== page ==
Boston rookie goaltender Jeremy Swayman, shown training camp in January, is 7-0 with a .942 save percentage and 1.57 GAA in his first pro season with Providence of the American Hockey League. Elise Amendola/Associated Press

While many fans and observers had been clamoring to see former University of Maine goalie Jeremy Swayman make his NHL debut on Tuesday against the Pittsburgh Penguins, the Bruins decided to go with the more experienced Dan Vladar, who is in his fifth season as a professional but also had never started an NHL game.

It was presumably a difficult decision – there was no need to bring Swayman on the trip if Vladar was the obvious choice – and, whether it was the right one or not, it was a choice not made lightly.

A 2015 third-round draft pick, the 23-year-old Vladar posted a 14-7-1 record, a .936 save percentage and a 1.79 GAA last year in Providence and is 2-2-1 this season with a .923 save percentage and a 2.01 GAA.

But Swayman, a fourth-rounder in 2017, is the Bruins’ shiny new toy. After winning the Mike Richter Award as the NCAA’s best goalie last year, the rookie is 7-0 with a .942 save percentage and 1.57 GAA in his first pro season with Providence.

With the position being the most specialized in hockey and teams investing more and more resources in it, Coach Bruce Cassidy left the decision mostly to the experts.

“When we found out that Tuukka (Rask) may not be ready to play on Tuesday, the discussion was we’re not going to play Jaro (Halak) back-to-back. That’s the first discussion under these circumstances. He’s played four in a row. We play Thursday (in Buffalo),” said Cassidy. “So who is the best fit to go in? Is it Vladar, is it Swayman?


“And those decisions go to (goalie coach Bob Essensa), it’s his area, Mike Dunham, who’s down in Providence, (GM Don Sweeney) and I don’t know if (Providence Coach) Jay Leach would get that involved because the goalie coach would have a better feel for it. It’s essentially the goaltenders department and they make the recommendation. … And the resume for both are very good. They’ve got to pick one. Vladdy does have more experience. He’s been around longer. There’s that part of it. He’s earned the right to get in there.”’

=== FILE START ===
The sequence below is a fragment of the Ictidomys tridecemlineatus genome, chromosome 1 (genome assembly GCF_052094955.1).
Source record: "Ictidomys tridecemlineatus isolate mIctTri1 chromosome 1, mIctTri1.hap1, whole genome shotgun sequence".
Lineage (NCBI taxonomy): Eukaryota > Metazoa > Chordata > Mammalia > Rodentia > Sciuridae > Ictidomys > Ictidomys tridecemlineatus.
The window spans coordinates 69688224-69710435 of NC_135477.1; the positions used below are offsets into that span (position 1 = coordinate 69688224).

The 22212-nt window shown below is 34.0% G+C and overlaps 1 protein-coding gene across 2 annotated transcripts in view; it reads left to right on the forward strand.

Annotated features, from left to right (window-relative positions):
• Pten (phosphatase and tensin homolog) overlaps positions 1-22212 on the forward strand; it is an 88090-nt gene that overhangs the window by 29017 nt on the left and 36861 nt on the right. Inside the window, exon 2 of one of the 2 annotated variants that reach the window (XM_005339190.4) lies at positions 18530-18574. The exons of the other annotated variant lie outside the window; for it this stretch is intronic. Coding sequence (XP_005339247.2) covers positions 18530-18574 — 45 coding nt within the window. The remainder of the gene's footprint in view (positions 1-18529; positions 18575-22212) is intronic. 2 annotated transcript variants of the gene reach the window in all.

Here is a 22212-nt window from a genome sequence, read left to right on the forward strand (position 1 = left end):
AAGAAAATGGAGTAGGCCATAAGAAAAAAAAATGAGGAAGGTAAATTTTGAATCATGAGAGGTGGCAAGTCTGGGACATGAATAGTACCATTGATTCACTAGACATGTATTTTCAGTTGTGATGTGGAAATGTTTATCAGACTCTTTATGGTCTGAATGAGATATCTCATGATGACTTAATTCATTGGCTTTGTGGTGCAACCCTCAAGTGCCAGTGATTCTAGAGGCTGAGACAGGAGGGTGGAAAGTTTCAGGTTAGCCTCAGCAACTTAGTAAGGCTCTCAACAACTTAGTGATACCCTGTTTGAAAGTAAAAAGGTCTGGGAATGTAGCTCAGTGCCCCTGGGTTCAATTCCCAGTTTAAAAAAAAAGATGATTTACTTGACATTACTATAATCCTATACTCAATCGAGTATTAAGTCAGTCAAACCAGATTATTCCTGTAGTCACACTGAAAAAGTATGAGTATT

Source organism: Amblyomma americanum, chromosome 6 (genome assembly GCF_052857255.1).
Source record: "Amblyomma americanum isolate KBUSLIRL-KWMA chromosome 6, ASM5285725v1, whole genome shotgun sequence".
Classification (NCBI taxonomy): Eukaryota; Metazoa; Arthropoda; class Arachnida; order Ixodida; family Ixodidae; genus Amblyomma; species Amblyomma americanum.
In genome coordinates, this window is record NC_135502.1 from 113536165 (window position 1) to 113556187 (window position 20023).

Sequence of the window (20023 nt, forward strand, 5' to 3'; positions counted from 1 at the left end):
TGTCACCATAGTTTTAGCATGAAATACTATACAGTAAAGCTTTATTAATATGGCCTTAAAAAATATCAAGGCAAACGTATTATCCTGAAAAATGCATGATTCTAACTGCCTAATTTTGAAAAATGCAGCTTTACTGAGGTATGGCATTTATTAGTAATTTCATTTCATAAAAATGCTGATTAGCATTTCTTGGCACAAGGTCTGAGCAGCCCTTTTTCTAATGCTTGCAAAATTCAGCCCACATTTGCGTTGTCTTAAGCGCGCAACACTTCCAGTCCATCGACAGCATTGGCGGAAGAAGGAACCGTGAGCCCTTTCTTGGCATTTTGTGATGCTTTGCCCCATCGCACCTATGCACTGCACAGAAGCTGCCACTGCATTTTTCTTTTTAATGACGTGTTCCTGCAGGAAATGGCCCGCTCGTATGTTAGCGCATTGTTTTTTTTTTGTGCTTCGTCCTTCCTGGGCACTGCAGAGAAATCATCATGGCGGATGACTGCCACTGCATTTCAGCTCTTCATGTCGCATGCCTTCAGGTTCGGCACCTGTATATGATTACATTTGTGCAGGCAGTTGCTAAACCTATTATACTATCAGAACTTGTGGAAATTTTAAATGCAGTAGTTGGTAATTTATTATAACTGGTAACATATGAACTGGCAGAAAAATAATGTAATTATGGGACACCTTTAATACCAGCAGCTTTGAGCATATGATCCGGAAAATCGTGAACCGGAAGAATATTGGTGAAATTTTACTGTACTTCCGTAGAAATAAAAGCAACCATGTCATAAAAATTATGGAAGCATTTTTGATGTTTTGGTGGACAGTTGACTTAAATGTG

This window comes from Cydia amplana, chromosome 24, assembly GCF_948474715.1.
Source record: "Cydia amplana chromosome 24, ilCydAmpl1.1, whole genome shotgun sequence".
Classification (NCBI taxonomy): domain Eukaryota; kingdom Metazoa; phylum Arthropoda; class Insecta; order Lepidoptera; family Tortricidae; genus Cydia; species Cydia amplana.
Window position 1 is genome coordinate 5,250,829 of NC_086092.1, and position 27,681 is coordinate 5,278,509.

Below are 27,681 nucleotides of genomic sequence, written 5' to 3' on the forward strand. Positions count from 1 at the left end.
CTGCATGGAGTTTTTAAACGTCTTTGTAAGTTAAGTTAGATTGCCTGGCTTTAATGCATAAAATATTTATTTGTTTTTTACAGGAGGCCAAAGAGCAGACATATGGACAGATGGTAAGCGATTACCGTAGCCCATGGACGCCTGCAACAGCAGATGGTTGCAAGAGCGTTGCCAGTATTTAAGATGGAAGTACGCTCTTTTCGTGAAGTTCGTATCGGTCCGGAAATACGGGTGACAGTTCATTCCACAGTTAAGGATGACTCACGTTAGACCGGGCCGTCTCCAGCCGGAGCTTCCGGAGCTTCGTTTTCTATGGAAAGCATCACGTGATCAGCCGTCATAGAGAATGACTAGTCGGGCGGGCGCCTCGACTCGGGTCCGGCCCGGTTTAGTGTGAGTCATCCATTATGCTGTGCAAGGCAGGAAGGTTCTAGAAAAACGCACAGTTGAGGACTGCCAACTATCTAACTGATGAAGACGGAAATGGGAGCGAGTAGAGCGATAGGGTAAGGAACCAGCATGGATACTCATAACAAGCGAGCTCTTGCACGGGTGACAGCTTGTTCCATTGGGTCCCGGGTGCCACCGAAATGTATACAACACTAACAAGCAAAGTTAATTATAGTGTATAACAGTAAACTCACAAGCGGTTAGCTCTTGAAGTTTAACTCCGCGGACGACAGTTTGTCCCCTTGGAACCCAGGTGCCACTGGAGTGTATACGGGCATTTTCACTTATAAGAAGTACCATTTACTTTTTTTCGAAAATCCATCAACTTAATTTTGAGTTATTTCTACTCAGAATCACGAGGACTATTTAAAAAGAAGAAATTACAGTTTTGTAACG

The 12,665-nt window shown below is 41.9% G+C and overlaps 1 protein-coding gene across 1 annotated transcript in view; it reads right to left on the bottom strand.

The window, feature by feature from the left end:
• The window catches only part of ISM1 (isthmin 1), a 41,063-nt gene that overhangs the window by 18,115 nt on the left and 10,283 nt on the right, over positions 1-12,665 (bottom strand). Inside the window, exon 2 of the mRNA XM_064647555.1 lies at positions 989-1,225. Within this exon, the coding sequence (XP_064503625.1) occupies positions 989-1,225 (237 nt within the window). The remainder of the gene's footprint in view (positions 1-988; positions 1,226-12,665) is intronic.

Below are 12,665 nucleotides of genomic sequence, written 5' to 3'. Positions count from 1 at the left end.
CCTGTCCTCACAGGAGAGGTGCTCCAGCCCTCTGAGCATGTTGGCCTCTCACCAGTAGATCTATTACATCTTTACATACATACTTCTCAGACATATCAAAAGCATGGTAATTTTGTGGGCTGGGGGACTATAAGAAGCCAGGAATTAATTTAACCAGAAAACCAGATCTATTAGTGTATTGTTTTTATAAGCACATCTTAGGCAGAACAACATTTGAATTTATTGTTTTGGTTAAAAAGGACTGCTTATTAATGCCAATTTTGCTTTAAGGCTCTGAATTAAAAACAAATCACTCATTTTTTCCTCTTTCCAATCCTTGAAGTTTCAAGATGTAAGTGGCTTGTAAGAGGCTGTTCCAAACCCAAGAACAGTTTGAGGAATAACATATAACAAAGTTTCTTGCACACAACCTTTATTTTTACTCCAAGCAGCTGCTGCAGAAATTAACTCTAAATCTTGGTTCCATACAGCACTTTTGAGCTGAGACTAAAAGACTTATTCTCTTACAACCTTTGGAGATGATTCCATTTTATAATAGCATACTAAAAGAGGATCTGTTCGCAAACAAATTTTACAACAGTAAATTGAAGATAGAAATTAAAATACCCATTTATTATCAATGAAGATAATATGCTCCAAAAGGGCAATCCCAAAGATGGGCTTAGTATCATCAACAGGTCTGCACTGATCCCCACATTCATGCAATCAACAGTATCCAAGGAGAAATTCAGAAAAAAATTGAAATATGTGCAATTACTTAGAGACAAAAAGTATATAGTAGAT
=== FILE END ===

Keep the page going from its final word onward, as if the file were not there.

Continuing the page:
It was hard to argue with the result. Vladar made 34 saves for his first NHL win.

In the relatively good news department, Cassidy said that Rask was on the ice for the second day in a row, and though the goalie was skating as the coach spoke to reporters in the morning, there had been no adverse effects from his first day on the ice. Rask hasn’t played since suffering an apparent back injury on March 7.

OSKAR STEEN also made his NHL debut on Tuesday. The 5-foot-9, 188-pound Swede – a sixth-round draft pick in 2016 – played 9:13, with two shots and five hits.

“I thought he was good. He got boxed out of (the special teams) a little bit, so we’ll have to look at that going forward,” said Cassidy. “And at the end, he got hit and his nose was a little bloody and you can’t go on the ice if you’re dripping. They were trying to fix him up, the poor guy. So he got caught in the shuffle there, too. But all in all, I thought he did his job. I thought he was pretty good on the walls for a kid who’s played more center. We’ll look closer, but he helped us win. I noticed some good things, some puck battles, and I noticed him wanting to attack.”

To make room for Steen, Anders Bjork (one goal in 24 games) took a seat.

INJURIES: Brandon Carlo, out since taking a head shot from the Capitals’ Tom Wilson on March 5, has not yet skated since suffering the head injury, though Cassidy said he is available every day for testing and off-ice activity. After Washington’s win over the Islanders on Tuesday, Wilson has just one more game left on his seven-game suspension before he’s unleashed on the league once again.

Kevan Miller continues to skate in Boston, and Cassidy did not rule him out from joining the team in Buffalo, but did not think he’d be able to play on Thursday. John Moore, meanwhile, remained home with a lower-body injury, said Cassidy.

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